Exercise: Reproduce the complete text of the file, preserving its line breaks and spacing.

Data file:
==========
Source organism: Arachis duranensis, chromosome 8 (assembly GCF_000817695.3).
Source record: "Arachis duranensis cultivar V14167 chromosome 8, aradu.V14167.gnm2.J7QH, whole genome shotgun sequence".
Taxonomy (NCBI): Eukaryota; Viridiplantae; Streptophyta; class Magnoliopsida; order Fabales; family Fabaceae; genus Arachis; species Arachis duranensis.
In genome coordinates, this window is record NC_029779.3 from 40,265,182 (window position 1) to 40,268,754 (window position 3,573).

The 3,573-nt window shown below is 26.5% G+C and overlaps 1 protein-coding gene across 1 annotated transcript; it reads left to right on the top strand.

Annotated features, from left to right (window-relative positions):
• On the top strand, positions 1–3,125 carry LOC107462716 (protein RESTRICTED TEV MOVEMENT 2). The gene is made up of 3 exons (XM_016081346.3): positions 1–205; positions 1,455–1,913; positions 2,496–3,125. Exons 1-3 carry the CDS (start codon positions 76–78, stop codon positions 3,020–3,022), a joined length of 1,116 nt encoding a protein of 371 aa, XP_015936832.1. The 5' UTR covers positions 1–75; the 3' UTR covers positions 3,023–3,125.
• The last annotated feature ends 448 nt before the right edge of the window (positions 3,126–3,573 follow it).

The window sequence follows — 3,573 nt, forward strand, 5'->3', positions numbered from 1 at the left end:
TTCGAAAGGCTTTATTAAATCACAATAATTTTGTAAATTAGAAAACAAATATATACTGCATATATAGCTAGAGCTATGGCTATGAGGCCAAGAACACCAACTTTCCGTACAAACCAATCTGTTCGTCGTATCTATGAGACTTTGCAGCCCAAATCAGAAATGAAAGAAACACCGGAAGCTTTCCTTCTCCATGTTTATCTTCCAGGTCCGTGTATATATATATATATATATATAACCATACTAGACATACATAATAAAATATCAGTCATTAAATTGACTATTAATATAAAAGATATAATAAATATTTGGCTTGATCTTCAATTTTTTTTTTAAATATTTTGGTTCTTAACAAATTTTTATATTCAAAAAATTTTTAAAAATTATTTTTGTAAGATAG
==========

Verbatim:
Source organism: Arachis duranensis, chromosome 8 (assembly GCF_000817695.3).
Source record: "Arachis duranensis cultivar V14167 chromosome 8, aradu.V14167.gnm2.J7QH, whole genome shotgun sequence".
Taxonomy (NCBI): Eukaryota; Viridiplantae; Streptophyta; class Magnoliopsida; order Fabales; family Fabaceae; genus Arachis; species Arachis duranensis.
In genome coordinates, this window is record NC_029779.3 from 40,265,182 (window position 1) to 40,268,754 (window position 3,573).

The 3,573-nt window shown below is 26.5% G+C and overlaps 1 protein-coding gene across 1 annotated transcript; it reads left to right on the top strand.

Annotated features, from left to right (window-relative positions):
• On the top strand, positions 1–3,125 carry LOC107462716 (protein RESTRICTED TEV MOVEMENT 2). The gene is made up of 3 exons (XM_016081346.3): positions 1–205; positions 1,455–1,913; positions 2,496–3,125. Exons 1-3 carry the CDS (start codon positions 76–78, stop codon positions 3,020–3,022), a joined length of 1,116 nt encoding a protein of 371 aa, XP_015936832.1. The 5' UTR covers positions 1–75; the 3' UTR covers positions 3,023–3,125.
• The last annotated feature ends 448 nt before the right edge of the window (positions 3,126–3,573 follow it).

The window sequence follows — 3,573 nt, forward strand, 5'->3', positions numbered from 1 at the left end:
TTCGAAAGGCTTTATTAAATCACAATAATTTTGTAAATTAGAAAACAAATATATACTGCATATATAGCTAGAGCTATGGCTATGAGGCCAAGAACACCAACTTTCCGTACAAACCAATCTGTTCGTCGTATCTATGAGACTTTGCAGCCCAAATCAGAAATGAAAGAAACACCGGAAGCTTTCCTTCTCCATGTTTATCTTCCAGGTCCGTGTATATATATATATATATATATAACCATACTAGACATACATAATAAAATATCAGTCATTAAATTGACTATTAATATAAAAGATATAATAAATATTTGGCTTGATCTTCAATTTTTTTTTTAAATATTTTGGTTCTTAACAAATTTTTATATTCAAAAAATTTTTAAAAATTATTTTTGTAAGATAG